There’s often a misconception that sustainable fashion is expensive. In comparison to its fast fashion counterparts, it could be viewed as more costly to purchase. However, you have to look beyond the price tag to think about the social and environmental costs associated with making the latest trends (and don’t get us started on the £1 bikini recently doing the rounds!).
If you’re a little stuck on how to shop for sustainable fashion that fits into your budget, we recently chatted to Montana Marshall, CEO and founder of The DressChange, a womenswear exchange marketplace – on the best ways to be a conscious fashion consumer.
Firstly, let’s get one thing straight, sustainable fashion doesn’t have to be expensive or exclusive. Far from it. In fact, there are some great sustainable deals out there if you just shop around and use your initiative.
In recent years, sustainable and eco-friendly fashion has turned a real corner; elevating its style sense to the level of ready-to-wear, whilst at the same time finding innovative approaches to reduce our carbon footprint. And it’s not a moment too soon either; especially given that the fashion industry is the world’s second-largest polluter, after oil.
With this in mind, we talked to some key industry commentators to get their thoughts on what they thought about sustainable fashion and whether you really can get some good finds on a budget.
Shazia Saleem, founder of Pop London commented, “we have become more aware of the many ways we are harming our planet and the impact from all our collective purchasing decisions and habits. Sustainable fashion is about reducing waste, reusing and upcycling.”
She continues: “For my brand, design is important, but waste minimisation is designed into the entire process from my sketches through to the final product hanging on a shop rail. My collections include yarns, fabrics, buttons, trims, sometimes even size labels that are sourced from surplus except you would never think that as it isn’t an after-thought. Sustainable fashion with affordable pricing is also crucial in order to push momentum away from the usual suspects on the high street.”
And remember sustainable fashion doesn’t just have to be focused solely on cruelty-free or ethically made, it can also be about simple ways to just generally reduce your waste and ensure that surplus clothes don’t end up in landfill.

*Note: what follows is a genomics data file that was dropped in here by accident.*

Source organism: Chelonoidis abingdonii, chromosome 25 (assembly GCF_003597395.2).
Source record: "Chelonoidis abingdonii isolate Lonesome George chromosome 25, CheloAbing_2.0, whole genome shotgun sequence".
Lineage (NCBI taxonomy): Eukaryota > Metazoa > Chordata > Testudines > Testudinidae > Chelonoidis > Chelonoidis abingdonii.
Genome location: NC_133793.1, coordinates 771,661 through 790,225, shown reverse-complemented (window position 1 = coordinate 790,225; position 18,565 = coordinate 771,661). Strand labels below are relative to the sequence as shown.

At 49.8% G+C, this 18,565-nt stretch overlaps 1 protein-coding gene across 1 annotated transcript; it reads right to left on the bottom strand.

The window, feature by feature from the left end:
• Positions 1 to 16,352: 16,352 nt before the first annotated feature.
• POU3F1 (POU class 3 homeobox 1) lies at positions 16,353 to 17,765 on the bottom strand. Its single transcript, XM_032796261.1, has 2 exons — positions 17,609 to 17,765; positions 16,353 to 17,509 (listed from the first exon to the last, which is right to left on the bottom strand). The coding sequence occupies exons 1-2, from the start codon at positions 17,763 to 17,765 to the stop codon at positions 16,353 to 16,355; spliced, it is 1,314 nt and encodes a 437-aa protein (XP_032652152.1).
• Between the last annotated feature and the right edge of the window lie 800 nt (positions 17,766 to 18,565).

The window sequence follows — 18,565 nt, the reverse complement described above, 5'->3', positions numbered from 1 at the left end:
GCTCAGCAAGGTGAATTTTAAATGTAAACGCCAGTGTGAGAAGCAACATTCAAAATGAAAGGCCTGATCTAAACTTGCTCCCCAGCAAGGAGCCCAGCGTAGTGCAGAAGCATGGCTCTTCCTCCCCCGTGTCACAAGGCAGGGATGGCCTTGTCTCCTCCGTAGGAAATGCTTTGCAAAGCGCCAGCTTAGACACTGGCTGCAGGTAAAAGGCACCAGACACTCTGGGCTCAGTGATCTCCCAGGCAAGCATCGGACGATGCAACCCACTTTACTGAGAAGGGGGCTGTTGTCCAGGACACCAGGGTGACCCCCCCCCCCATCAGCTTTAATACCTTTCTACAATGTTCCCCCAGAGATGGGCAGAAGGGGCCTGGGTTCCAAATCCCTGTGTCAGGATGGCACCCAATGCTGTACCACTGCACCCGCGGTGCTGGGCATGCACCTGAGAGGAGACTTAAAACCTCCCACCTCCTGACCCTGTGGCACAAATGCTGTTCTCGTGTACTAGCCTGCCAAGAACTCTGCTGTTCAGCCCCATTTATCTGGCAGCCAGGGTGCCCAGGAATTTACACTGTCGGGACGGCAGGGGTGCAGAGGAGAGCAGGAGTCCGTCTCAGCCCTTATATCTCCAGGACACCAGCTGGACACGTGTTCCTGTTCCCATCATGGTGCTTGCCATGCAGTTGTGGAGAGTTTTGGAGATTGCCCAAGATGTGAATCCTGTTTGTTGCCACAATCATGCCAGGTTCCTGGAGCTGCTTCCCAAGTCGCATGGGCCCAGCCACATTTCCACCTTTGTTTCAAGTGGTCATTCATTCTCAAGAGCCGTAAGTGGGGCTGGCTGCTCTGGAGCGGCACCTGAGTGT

Eva Katona, blogger from Captain Bobcat agrees with this sentiment and explains, “fast fashion is one of the biggest threats to our planet, for a number of reasons. Environmentally damaging production, plastic contents of the clothes that will break off at washing and inevitably end up in the wastewater and then in our oceans, unethical manufacturing practices, the list is long. Therefore, we must use garments that we already have and not produce more than we need.”
With this in mind here are our top five tips to find sustainable fashion on a budget:
Look in your wardrobe
Before you buy anything new, have a good sort through your wardrobe. Either donate any items of clothing you don’t wear to charity or get the sewing box out and find a way to upcycle them. And don’t forget you can also donate worn-out clothes to charity shops too. Simply put them in a separate bag marked ‘rags’, and the charity shop will get money for them from the rag trade. The rags then get recycled, which means no landfill.
There are some amazing vintage stores out there and you can find some brilliant one-off pieces in charity shops. eBay is also great for buying things second hand if you spend some time looking.
Shop the sales
Livia van Heerde, an Austrian Blogger, content creator and environmentalist, advised that you can find some real bargains when it comes to sustainable fashion in the sales. She recommended making a note of any upcoming sales in advance so you can plan accordingly.
Swap your clothes
Eva Katona from Captain Bobcat recommends people look into wardrobe swaps. She explains, “I like swapping clothes, so I often pick up things from charity shops and then swap them again for other things when I get bored of them.” You may want to check the internet to see if there are any wardrobe swapping events near you. Or if you don’t fancy going out to an event there are some great options online to exchange items of clothing or accessories with women across the UK.
Make sure it’s ethically produced
Eva also goes on to say that if you really do have to buy a new garment then make sure that it’s sustainably and ethically produced. There are a lot of indie shops and brands out there to pick from, fortunately, so enjoy spending the time perusing.
Image credits: Unsplash